The Crossley ID Guide


This is a new photo guide to American birds by an ex-British birder, but it is unlike any you have seen before. It contains not single images but, for each species, large life-like scenes containing multiple images, some close but many distant, from a variety of angles, in flight and showing typical habitat and behaviour.

This montage approach enables all aspects of a bird’s size, shape and structure, plumage and behaviour to be displayed to best effect. Also, unlike conventional photographs, everything from front to rear is in sharp focus – just like in life.

It is a large, heavy book, running to 544 pages and containing 640 montage scenes, with more than 10,000 of the author’s own photographs. Traditional taxonomic sequence is avoided, with birds grouped into categories such as ‘swimming waterbirds’ and ‘songbirds’. Regularly occurring species are given a whole page, while rare or vagrant ones are accorded a smaller space. Although the plates are designed to speak for themselves, each has a brief text caption – incorporating the four-letter North American species codes – and a small range map.

The book claims to “revolutionise birding” by showing birds as they really appear under field conditions. There is minimal captioning within the plates, and no pointers to plumage minutiae. Instead, the reader is encouraged to linger on each plate, working out for themselves the distinctive ‘feel’ of each species. There is therefore something of an ‘interactive’ element to the book which should appeal to many readers.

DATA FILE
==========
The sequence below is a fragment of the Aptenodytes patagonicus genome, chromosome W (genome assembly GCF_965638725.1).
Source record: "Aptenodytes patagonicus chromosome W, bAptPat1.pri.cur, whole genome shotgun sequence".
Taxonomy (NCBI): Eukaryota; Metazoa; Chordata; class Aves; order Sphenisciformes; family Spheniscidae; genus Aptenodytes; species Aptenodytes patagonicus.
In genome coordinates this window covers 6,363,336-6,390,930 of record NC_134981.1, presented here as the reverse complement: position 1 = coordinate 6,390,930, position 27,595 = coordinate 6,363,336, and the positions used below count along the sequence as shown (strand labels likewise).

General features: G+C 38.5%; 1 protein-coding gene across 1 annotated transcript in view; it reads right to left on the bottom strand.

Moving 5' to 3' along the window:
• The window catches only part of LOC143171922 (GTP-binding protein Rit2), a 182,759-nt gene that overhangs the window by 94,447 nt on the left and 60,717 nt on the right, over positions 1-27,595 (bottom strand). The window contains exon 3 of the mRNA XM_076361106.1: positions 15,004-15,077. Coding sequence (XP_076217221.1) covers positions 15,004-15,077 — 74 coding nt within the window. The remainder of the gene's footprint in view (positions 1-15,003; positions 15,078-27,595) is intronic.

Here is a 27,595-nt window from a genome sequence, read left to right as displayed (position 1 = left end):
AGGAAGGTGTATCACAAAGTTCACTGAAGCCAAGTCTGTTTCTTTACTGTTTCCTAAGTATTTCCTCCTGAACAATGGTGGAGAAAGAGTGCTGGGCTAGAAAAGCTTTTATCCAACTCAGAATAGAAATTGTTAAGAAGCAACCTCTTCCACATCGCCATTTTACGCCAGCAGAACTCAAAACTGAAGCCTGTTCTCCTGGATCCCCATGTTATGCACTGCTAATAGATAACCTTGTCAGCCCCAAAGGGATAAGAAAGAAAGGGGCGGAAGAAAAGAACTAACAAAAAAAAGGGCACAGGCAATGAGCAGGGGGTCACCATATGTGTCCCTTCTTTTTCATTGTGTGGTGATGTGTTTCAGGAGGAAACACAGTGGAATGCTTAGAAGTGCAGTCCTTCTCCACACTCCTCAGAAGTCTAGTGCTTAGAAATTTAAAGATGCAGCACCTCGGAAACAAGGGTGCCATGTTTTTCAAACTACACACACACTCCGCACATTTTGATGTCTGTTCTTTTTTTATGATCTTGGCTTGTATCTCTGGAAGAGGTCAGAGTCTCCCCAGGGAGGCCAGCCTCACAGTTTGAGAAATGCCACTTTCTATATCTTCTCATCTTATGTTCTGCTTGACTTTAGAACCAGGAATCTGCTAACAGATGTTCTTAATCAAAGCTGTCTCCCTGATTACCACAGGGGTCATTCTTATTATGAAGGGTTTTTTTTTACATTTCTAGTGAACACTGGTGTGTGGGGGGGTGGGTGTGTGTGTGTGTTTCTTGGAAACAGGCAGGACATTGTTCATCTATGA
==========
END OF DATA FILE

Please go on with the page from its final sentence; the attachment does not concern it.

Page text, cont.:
The plates are, almost without exception, superb, some containing too many separate images to count, and the composite gives a truly life-like impression of each species. It really is like seeing the birds for real. Only a couple disappoint: Bay-breasted Warbler fails to capture the brilliance of the males, while Yellow-bellied Flycatcher shows none of its beautiful yellowish hues. This is mere nitpicking, however, and the overall standard is simply outstanding.

There is also much gentle humour in the plates, which incorporate passers-by, golfers, bathers, sheds, bicycles, cows, other birds and much more besides to give an authentic context for each species. The captions are pithy and playful too, Saw-Whet Owl being described as “pocket-sized and cuddly, you would love to take it home”. Swallow-tailed Kite is, aptly, likened to a creation from the film Avatar.

A tiny reservation is that although the book covers ‘eastern’ North America, the boundary adopted follows ecologically meaningless state boundaries. While this may be convenient in terms of bird recording, it means that many essentially western birds are included. Given the promised arrival of a companion guide to western birds, adopting a boundary such as the 98th meridian might have been more appropriate.

This book has undoubtedly revolutionised photo guides, representing a huge advance over anything seen previously. The combination of today’s digital photographic technology and image-manipulation software means that this genre of guide, long considered by many to be inadequate to the task, can now compete with conventional artwork-based guides.

For anyone living in or visiting eastern North America this is a ‘must buy’, and at a price that represents excellent value for money. But has the book really revolutionised birding? Well, that would be a bold claim!

Tech spec

The Crossley ID Guide: Eastern Birds by Richard Crossley (Princeton University Press, New Jersey, 2011).
544 pages, 640 colour montages.
ISBN 9780691147789. Flexibound, £24.95.

Available from Birdwatch Bookshop

First published in Birdwatch 226:44 (April 2011)